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Disability Arts : Bay Area Posts

Reclamation Press: New disabled-centered publishing company

Posted in Publishing & literature

Reclamation Press is a new publishing company created by Elizabeth “Ibby” Grace and Corbett Joan OToole. They publish fiction and non-fiction books by people within diverse disability communities and are seeking authors living at intersections such as disability, race, and class. They strongly believe that people living at the junctions of multiple communities create books that expand our horizons and enrich the lives of individuals and communities. Check out their new blogposts and follow them on twitter and FB by going to the Reclamation Press website here. The image here features the cover design of “Fading Scars: my queer disability history” which was a finalist for the Lamda Literary Awards in 2016 and on the ‘must read’ for the 2016 Women’s March in 2017.

“Where all bodies are exquisite” by painter Riva Lehrer

Posted in Disability Art, and News

Read a really interesting NYT op-ed piece by disabled artist Riva Lehrer that combines her art and a little about her teaching medical students.

Image shows a 2003 painting by Riva Lehrer of poet and essayist Eli Clare. On the left of the painting is the figure of Clare with wire-rimmed glasses, short cropped ginger hair, wearing hiking boots, denim shorts and pale blue shirt, kneeling in a forest, with one knee on the ground, looking to the bottom right of the painting. A small tree with red leaves is growing up through Clare’s shirt and there is ambiguity as to whether there is a struggle or a conscious process going on with the tree. On the ground in the middle of the painting are snippets of ginger hair and plaits. A cosy looking blue checked garment lies in front of the tree to the right of the painting.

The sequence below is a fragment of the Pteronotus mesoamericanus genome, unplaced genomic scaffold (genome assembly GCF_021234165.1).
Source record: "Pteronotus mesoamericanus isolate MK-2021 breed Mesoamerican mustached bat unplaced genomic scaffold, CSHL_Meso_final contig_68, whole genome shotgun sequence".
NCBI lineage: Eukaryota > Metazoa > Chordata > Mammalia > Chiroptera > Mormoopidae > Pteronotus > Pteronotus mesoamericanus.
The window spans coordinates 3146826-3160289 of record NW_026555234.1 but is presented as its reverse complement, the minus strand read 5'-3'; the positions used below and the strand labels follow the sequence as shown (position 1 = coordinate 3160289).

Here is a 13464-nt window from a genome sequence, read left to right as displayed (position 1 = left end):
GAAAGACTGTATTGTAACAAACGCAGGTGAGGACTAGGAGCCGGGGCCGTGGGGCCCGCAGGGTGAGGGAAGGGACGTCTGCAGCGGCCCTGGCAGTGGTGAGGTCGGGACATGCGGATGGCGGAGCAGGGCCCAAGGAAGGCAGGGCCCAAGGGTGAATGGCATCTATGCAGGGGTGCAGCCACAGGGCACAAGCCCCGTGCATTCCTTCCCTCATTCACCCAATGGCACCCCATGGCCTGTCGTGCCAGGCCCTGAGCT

A Starring Role for Disabilities

Posted in News, and Theater

What with the opening of autism-centered “The Curious Incident of the Dog in the Night-Time” the San Francisco Chronicle had an article on plays with disability as the central theme. The article by Steven Winn is an OK overview. Obviously, it is not going to have the kind of analysis and criticism the disability community would like, but it is not bad for a mainstream newspaper. The photo used in the print edition of the long leg braced Kevin Spacey as Richard III is particularly cringe worthy. If you follow the link you will notice the photo is not included in the online version.

Kevin Spacey as Richard III
Richard III at the Old Vic Theatre, using a cane and long leg braces
Kevin Spacey as Richard III
©Alastair Muir